Conference Program

Session 1: Emerging Horizons: New Faunal Discoveries and Their Significance in Chinese Archaeology
In this exciting session, we will explore recent discoveries of previously unknown creatures from ancient China, focusing on how these findings are reshaping our understanding of China's diverse prehistoric ecosystems. Participants will delve into the processes behind these discoveries, from initial excavation to the scientific methods used for identification and interpretation.
We will highlight some of the most fascinating new species discoveries, such as the Yangzisaurus gigas and Euryyangzia floriformis, and discuss their ecological, evolutionary, and cultural significance. This session will also shed light on the interdisciplinary techniques employed to unearth, reconstruct, and analyze these ancient creatures, merging traditional archaeological methods with state-of-the-art technology.
Through this session, attendees will gain a deeper understanding of China's rich biological past and the importance of ongoing archaeological investigations in unveiling this dynamic history. This session welcomes archaeologists, paleontologists, anthropologists, and all who are interested in the fascinating world of ancient fauna and their significance in our understanding of the past.
Yangzisaurus gigas: A Novel Marine Reptile from the Late Triassic of the Ancient Yangzi Sea
Xinyi Zhang, Li Mei, Michael J. Benton, and Ryosuke Motani.
The discovery of a new large marine reptile, Yangzisaurus gigas, from the Late Triassic period, in the ancient Yangzi sea deposits, represents a significant addition to our understanding of the marine reptile diversity and paleoecology during this time. The well-preserved fossil specimen exhibits a unique combination of features, including a streamlined, fusiform body, a long, narrow snout with sharp, conical teeth, large paddle-like flippers, and a crescent-shaped tail fin. The coloration pattern, inferred from preserved pigment cells, suggests countershading as an effective camouflage strategy. Phylogenetic analysis places Yangzisaurus gigas within a previously unrecognized clade of marine reptiles, offering new insights into the evolution and radiation of these ancient predators. The paleoecological implications of this discovery highlight the significance of the ancient Yangzi sea as a diverse and dynamic marine ecosystem, shaping the evolutionary history of marine reptiles during the Late Triassic. Further exploration of the ancient Yangzi sea deposits holds the potential to uncover additional taxa and deepen our understanding of marine life during this critical period of Earth's history.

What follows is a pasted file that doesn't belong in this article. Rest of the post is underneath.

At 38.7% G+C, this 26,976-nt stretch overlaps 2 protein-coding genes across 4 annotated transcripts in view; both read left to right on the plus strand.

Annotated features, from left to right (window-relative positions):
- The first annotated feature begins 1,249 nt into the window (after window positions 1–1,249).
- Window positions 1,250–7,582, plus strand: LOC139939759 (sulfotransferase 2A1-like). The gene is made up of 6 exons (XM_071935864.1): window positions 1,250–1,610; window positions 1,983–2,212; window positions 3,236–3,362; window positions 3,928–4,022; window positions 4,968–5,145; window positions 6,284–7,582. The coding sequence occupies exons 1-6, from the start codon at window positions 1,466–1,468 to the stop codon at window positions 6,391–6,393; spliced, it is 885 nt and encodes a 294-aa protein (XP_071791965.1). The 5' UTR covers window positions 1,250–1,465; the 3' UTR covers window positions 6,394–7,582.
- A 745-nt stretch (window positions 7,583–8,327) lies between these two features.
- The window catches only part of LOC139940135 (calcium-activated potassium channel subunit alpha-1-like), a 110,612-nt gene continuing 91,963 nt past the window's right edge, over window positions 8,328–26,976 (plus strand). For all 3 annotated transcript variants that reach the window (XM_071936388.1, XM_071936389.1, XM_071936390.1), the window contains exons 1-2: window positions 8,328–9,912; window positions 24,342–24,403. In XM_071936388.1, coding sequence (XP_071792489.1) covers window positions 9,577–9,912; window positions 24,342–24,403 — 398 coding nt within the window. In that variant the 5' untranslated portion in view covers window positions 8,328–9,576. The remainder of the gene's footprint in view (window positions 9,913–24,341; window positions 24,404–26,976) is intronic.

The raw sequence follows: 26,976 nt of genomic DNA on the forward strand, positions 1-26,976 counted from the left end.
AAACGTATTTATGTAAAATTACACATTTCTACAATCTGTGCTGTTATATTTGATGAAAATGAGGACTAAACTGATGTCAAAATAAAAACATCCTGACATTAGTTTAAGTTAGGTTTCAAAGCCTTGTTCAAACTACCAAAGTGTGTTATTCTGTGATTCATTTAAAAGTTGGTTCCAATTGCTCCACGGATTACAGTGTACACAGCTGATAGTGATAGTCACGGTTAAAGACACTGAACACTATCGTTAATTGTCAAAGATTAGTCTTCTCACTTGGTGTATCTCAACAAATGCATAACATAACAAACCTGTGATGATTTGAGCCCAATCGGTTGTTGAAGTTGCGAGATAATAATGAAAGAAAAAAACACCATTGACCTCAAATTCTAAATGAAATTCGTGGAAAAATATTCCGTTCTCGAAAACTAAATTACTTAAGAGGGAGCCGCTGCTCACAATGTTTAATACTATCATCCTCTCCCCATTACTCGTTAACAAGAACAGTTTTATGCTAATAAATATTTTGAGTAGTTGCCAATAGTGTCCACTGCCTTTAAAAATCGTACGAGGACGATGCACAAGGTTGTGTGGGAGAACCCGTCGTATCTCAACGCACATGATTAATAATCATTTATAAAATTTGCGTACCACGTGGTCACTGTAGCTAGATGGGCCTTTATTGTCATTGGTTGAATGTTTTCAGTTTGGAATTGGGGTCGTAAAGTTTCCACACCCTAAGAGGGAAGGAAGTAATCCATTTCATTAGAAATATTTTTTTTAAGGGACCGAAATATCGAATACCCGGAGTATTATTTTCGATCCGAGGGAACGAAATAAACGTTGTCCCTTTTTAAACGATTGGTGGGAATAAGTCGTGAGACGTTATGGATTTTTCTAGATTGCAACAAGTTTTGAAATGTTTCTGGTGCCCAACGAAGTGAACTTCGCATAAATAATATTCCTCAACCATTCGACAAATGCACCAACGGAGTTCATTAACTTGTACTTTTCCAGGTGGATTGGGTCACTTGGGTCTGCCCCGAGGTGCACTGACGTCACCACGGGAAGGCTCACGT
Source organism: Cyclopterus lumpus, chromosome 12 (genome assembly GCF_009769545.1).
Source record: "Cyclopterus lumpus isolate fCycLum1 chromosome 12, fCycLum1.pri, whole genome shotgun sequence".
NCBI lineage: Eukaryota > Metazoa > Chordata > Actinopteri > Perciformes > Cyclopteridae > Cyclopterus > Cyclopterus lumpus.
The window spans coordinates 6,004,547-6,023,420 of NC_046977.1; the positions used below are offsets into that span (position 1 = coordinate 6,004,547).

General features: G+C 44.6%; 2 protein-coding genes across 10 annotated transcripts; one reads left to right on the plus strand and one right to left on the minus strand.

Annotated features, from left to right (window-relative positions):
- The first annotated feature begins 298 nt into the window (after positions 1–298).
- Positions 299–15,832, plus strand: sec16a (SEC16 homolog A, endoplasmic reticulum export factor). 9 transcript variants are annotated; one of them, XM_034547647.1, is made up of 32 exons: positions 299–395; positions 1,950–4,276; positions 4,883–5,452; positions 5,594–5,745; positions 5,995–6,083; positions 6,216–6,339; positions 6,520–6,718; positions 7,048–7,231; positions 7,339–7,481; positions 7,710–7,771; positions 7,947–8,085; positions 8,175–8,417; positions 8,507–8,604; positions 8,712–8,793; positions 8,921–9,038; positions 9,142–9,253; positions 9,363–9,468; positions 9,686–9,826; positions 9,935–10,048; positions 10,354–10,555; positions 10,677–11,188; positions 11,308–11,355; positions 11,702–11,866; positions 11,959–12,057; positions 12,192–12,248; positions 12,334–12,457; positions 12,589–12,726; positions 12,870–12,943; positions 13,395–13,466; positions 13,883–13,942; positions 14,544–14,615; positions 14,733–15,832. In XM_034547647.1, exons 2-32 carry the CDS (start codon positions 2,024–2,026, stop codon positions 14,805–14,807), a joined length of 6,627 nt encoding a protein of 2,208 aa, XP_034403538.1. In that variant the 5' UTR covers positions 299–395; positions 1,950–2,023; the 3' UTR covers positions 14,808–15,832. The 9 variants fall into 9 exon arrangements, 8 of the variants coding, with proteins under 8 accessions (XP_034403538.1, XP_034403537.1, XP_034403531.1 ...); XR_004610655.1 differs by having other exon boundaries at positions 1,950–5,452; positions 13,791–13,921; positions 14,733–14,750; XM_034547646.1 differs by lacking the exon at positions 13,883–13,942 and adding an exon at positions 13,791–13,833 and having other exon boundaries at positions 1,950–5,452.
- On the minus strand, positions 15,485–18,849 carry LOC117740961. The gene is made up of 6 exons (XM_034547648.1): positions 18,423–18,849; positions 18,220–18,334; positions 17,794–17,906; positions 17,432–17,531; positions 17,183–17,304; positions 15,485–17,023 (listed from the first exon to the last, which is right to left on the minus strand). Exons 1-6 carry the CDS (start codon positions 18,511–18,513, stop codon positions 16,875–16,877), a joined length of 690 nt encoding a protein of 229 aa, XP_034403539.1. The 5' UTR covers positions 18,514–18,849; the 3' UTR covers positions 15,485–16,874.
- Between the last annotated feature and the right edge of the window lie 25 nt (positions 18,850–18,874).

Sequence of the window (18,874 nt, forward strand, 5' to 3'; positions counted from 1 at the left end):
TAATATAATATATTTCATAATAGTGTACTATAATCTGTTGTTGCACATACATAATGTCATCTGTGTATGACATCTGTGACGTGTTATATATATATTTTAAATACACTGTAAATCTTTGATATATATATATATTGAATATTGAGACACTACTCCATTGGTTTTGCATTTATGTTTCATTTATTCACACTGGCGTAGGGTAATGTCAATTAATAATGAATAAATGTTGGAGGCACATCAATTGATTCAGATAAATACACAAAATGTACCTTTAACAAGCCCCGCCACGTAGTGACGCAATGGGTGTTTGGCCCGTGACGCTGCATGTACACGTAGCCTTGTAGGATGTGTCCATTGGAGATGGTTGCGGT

* More information about the new creature Yangzisaurus gigas seeing wikipedia
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Floral Fauna of the Deep: Discovery of Euryyangzia floriformis, a New Soft-Bodied Marine Invertebrate from the Ancient Yangzi Sea
Junhua Chen, Susan M. Gaines, and Maria E. McNamara.
The study of fossil deposits in the ancient Yangzi sea has led to the discovery of a previously unknown soft-bodied marine invertebrate, Euryyangzia floriformis. Bearing a striking resemblance to a flower, this organism possesses a central mouth surrounded by numerous tentacles, indicative of a close phylogenetic relationship to modern sea anemones and corals. Euryyangzia floriformis is characterized by its propensity to form large, visually stunning colonies on the seafloor, evoking the image of an underwater garden. Analysis of fossil material reveals that this unique organism exhibits a diverse range of reproductive strategies, including both sexual and asexual reproduction, which appear to be influenced by environmental factors. The discovery of Euryyangzia floriformis enhances our understanding of the rich biodiversity and intricate ecological dynamics that defined the ancient Yangzi sea. Moreover, it offers valuable insights into the evolutionary history of soft-bodied marine invertebrates and the driving forces behind their diversification throughout the region's geological past.